Creating a Security Constraint

Use

Security constraints specify which set of resources are to be protected by the security role you just created. In addition, you can specify the level of transport layer security that is required when accessing this set of resources.

When specifying the security constraints, you need to consider the following:

·        You need to determine the set of resources that are to be protected. For this purpose, you specify a URL pattern.

·        You can also specify which HTTP methods are to be restricted. For example, you can specify that the HTTP POST method underlies the security constraint.

·        You then specify an authorization constraint, which specifies the security role that a user must be assigned to in order to access this set of resources.

·        You can also specify that protection at the transport layer is guaranteed.

For this tutorial, you will specify that the complete set of resources and HTTP methods are protected with the security role AccessQuickCarRental. You will not specify any transport layer security.

Prerequisites

The quick car rental application’s Web client project, J2EE_QuickCarRentalWeb, is displayed in the J2EE Explorer.

You have created the security role AccessQuickCarRental.

Procedure

Specifying the Set of Resources to Protect

...

       1.      Open or return to the web.xml file.

       2.      Choose the Security tab page.

The Security Constraints section appears.

       3.      Select Security Constraints and choose Add.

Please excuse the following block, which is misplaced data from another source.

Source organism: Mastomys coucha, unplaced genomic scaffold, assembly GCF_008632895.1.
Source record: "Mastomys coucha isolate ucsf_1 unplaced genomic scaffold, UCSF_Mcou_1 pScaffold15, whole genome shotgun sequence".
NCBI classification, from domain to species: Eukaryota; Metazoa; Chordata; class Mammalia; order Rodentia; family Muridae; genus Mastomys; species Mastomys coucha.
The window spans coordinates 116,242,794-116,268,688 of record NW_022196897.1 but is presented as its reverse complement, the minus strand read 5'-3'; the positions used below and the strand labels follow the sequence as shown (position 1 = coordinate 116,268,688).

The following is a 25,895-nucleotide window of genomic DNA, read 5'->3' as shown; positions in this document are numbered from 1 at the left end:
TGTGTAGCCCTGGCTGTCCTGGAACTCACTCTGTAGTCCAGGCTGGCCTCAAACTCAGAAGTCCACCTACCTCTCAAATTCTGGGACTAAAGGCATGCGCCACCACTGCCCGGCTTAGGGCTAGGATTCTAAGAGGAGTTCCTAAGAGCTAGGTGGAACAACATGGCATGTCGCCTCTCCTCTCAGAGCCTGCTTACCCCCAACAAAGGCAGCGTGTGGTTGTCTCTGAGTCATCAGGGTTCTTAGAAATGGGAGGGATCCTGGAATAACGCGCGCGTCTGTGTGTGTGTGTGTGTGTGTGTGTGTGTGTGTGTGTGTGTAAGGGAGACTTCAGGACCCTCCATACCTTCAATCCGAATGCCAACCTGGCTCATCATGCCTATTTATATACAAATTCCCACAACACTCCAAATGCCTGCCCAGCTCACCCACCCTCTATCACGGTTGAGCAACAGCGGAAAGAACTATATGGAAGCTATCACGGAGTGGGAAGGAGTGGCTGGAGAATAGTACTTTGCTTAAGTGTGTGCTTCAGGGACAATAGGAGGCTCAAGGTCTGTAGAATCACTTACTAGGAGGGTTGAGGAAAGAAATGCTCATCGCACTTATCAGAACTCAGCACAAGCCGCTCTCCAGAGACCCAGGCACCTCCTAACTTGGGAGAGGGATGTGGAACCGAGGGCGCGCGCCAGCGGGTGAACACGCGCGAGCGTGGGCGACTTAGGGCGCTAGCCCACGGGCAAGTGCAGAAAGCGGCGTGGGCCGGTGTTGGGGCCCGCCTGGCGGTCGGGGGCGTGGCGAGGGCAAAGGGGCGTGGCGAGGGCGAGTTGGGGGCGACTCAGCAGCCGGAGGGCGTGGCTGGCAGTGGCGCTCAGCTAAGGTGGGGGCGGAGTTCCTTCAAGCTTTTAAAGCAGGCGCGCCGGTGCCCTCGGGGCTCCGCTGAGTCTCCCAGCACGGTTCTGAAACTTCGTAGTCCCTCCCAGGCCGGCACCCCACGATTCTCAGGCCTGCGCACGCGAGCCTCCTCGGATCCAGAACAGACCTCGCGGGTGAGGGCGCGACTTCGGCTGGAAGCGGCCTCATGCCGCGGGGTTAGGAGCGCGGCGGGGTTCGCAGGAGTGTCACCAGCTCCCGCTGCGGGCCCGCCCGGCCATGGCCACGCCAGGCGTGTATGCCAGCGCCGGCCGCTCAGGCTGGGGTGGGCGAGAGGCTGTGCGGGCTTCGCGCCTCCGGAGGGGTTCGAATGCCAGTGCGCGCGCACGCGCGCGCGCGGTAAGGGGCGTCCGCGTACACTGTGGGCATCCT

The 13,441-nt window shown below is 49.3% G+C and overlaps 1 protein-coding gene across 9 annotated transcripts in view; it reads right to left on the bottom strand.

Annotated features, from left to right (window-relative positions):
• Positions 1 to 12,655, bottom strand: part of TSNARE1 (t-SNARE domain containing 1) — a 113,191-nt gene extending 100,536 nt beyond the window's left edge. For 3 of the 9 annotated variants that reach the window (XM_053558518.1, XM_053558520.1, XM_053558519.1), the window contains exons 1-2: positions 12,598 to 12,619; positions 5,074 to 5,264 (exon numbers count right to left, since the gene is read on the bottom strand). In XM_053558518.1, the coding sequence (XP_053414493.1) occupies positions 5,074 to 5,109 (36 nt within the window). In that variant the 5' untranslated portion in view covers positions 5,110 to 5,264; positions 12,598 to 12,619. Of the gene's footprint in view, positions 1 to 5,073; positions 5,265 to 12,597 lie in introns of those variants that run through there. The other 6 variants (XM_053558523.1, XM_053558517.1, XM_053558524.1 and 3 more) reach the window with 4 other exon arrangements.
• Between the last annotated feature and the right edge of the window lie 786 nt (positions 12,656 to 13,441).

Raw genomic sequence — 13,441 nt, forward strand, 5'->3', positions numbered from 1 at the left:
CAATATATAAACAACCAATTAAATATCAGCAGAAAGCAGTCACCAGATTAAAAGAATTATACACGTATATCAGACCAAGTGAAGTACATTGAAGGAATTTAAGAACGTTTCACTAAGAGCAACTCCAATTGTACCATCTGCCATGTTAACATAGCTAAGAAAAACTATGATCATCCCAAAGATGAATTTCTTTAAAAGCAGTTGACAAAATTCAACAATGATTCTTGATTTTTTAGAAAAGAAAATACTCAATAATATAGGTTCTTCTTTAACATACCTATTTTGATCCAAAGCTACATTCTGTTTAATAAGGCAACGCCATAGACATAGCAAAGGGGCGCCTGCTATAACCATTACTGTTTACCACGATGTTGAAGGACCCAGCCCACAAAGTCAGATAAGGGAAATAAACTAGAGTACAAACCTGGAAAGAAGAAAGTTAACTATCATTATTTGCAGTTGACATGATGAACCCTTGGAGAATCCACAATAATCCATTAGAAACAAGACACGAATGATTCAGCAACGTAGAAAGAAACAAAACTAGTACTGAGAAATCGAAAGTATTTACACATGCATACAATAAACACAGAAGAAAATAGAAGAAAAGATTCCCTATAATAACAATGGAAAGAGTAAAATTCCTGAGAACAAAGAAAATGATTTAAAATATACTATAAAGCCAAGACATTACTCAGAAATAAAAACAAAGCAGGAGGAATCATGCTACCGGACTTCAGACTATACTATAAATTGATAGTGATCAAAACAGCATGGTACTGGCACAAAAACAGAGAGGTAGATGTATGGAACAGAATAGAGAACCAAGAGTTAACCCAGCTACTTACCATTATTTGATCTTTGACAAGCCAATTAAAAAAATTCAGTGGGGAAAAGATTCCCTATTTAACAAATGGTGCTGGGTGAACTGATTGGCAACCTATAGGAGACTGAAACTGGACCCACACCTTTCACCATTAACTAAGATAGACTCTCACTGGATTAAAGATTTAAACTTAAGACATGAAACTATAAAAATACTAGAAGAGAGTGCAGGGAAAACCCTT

The default SecurityConstraint appears.

You can rename this constraint, however, for this tutorial, we will use the default name.

       4.      Choose the Web Resource Collection tab page.

The Web resources appear.

       5.      Expand Web Resource Collections ® WebResource.

Two items appear, one for URL patterns and one for HTTP methods as shown in the preview below.

       6.      Select URL patterns and choose Add.

The default URL pattern, which is a wildcard (*), is assigned to the security constraint. This means that all resources under the application’s URL underlie this security constraint. For this tutorial, we will use the default.

Also, for this tutorial, you will not specify any HTTP methods for the constraint.

Your security constraint is specified as shown in the figure below:

Specifying the Authorization Constraint

...

       1.      Continue by choosing the Auth Constraint tab page.

       2.      Under Role Names, choose Add.

The Choose role-names dialog appears.

       3.      Select the AccessQuickCarRental role and choose OK.

       4.      The role is added to the security constraint. Optionally, you can enter a short description for the authorization constraint.

See the figure below:

       5.      Save the data.

Result

The security constraint applies to the specified resources.

The <security-constraint> entries are added to the web.xml file as shown below:

   <security-constraint>
     
<display-name>SecurityConstraint</display-name>
     
<web-resource-collection>
        
<web-resource-name>WebResource</web-resource-name>
        
<url-pattern>*</url-pattern>
     
</web-resource-collection>
     
<auth-constraint>
        
<description>This constraint protects access to the quick
               car rental application
&apos;s resources.
        
</description>
         <role-name>AccessQuickCarRental</role-name>
  
   </auth-constraint>
   </security-constraint>

Next Step:

Protecting Access to the EJB Methods Using J2EE Security Roles